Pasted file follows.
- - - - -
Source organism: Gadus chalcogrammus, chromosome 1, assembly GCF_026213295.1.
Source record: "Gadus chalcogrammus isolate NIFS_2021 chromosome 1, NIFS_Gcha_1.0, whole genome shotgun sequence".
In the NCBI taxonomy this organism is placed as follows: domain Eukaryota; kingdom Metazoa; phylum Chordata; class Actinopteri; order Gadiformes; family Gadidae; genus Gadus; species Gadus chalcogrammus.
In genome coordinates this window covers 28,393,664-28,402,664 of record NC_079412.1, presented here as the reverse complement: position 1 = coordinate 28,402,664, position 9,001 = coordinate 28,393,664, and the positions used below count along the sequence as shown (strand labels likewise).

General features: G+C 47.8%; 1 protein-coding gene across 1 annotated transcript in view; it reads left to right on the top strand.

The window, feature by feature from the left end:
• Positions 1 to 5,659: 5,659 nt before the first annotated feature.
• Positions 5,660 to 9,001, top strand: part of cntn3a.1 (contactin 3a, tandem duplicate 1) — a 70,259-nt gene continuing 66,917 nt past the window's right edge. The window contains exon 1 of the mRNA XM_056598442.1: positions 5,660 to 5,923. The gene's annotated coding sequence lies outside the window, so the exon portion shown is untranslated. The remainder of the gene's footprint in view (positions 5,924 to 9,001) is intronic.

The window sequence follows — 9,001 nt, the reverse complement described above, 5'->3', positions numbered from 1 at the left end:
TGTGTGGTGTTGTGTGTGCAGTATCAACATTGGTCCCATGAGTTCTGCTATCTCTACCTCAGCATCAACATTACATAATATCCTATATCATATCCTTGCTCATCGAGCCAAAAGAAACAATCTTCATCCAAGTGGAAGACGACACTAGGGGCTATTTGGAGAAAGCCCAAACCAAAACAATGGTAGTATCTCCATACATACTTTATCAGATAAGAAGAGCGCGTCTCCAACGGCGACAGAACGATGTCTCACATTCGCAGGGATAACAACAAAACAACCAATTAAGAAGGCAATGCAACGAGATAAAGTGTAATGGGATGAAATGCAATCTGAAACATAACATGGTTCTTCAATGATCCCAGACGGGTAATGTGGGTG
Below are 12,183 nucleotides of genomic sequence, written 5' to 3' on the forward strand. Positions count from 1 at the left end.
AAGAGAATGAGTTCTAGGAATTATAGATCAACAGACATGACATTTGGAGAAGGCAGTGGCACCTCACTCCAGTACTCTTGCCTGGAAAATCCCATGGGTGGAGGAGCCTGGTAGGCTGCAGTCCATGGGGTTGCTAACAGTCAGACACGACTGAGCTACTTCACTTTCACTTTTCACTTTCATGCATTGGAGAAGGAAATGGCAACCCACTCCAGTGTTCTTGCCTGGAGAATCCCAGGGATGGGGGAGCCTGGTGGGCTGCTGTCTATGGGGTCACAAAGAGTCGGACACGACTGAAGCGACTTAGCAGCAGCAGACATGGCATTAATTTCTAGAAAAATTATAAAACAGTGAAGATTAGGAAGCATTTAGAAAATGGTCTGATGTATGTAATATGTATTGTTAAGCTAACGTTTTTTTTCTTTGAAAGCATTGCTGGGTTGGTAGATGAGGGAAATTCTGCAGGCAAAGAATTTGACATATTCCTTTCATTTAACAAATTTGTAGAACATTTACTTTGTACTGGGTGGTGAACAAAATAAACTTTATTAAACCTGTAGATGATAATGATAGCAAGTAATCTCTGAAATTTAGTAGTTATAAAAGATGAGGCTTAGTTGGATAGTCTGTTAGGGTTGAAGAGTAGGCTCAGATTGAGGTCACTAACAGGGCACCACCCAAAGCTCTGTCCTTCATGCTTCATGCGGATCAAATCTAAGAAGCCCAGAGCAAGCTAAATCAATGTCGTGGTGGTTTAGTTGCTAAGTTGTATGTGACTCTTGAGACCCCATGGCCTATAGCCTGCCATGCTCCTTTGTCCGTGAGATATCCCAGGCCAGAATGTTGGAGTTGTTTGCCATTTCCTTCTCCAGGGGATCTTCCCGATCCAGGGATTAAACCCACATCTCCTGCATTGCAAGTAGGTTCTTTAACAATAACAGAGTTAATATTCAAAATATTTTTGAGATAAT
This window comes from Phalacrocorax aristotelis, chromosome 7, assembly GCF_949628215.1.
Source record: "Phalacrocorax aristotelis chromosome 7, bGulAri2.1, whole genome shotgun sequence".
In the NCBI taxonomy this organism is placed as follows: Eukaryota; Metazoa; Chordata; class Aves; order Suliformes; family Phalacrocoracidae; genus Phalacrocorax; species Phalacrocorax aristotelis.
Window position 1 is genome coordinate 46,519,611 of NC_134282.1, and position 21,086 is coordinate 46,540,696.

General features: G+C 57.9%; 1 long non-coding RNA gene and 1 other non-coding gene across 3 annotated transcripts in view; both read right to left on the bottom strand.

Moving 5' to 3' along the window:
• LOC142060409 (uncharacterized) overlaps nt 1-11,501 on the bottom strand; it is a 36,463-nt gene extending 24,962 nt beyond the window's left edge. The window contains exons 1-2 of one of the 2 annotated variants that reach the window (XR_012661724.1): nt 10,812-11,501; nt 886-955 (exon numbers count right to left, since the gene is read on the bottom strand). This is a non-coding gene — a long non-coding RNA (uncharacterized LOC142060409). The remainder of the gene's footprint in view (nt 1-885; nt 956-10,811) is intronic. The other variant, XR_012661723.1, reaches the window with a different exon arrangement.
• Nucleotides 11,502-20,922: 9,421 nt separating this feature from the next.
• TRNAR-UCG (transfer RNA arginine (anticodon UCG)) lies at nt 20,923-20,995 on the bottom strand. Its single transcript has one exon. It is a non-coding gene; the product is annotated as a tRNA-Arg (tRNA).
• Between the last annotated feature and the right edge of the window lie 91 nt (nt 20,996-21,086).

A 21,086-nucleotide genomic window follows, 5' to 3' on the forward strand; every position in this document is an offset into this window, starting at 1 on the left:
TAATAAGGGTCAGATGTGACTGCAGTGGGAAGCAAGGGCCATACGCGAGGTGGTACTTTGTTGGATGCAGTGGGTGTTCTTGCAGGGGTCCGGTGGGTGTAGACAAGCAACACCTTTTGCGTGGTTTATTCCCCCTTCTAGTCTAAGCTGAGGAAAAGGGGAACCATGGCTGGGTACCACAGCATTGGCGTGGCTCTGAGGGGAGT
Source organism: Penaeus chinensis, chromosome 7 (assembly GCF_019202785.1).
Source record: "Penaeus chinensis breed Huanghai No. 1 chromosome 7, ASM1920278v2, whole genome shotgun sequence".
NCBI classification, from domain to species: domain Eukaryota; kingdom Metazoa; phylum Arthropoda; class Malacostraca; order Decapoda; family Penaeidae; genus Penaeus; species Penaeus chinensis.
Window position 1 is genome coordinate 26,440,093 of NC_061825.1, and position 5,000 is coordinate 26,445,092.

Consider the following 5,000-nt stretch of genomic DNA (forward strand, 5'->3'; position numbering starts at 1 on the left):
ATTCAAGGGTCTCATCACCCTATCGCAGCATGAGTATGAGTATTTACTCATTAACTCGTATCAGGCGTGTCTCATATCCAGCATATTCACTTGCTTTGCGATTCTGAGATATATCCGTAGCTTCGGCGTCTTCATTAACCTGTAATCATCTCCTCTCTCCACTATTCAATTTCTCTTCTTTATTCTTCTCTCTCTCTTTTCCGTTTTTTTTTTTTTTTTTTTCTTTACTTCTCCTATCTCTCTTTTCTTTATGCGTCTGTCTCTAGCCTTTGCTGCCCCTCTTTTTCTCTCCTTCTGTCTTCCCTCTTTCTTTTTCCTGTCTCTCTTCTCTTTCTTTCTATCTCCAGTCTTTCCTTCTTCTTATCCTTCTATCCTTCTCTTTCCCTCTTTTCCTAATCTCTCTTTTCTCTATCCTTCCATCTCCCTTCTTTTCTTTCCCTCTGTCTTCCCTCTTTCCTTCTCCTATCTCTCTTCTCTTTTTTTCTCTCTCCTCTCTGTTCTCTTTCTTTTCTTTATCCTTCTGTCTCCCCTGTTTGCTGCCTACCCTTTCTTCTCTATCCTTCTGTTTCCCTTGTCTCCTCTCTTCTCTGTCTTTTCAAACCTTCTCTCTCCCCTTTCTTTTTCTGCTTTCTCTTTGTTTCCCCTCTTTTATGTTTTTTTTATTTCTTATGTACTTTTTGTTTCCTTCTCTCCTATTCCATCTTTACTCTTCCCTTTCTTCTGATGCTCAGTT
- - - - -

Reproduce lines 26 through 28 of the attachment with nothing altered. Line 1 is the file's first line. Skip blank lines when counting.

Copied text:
Source record: "Penaeus chinensis breed Huanghai No. 1 chromosome 7, ASM1920278v2, whole genome shotgun sequence".
NCBI classification, from domain to species: domain Eukaryota; kingdom Metazoa; phylum Arthropoda; class Malacostraca; order Decapoda; family Penaeidae; genus Penaeus; species Penaeus chinensis.
Window position 1 is genome coordinate 26,440,093 of NC_061825.1, and position 5,000 is coordinate 26,445,092.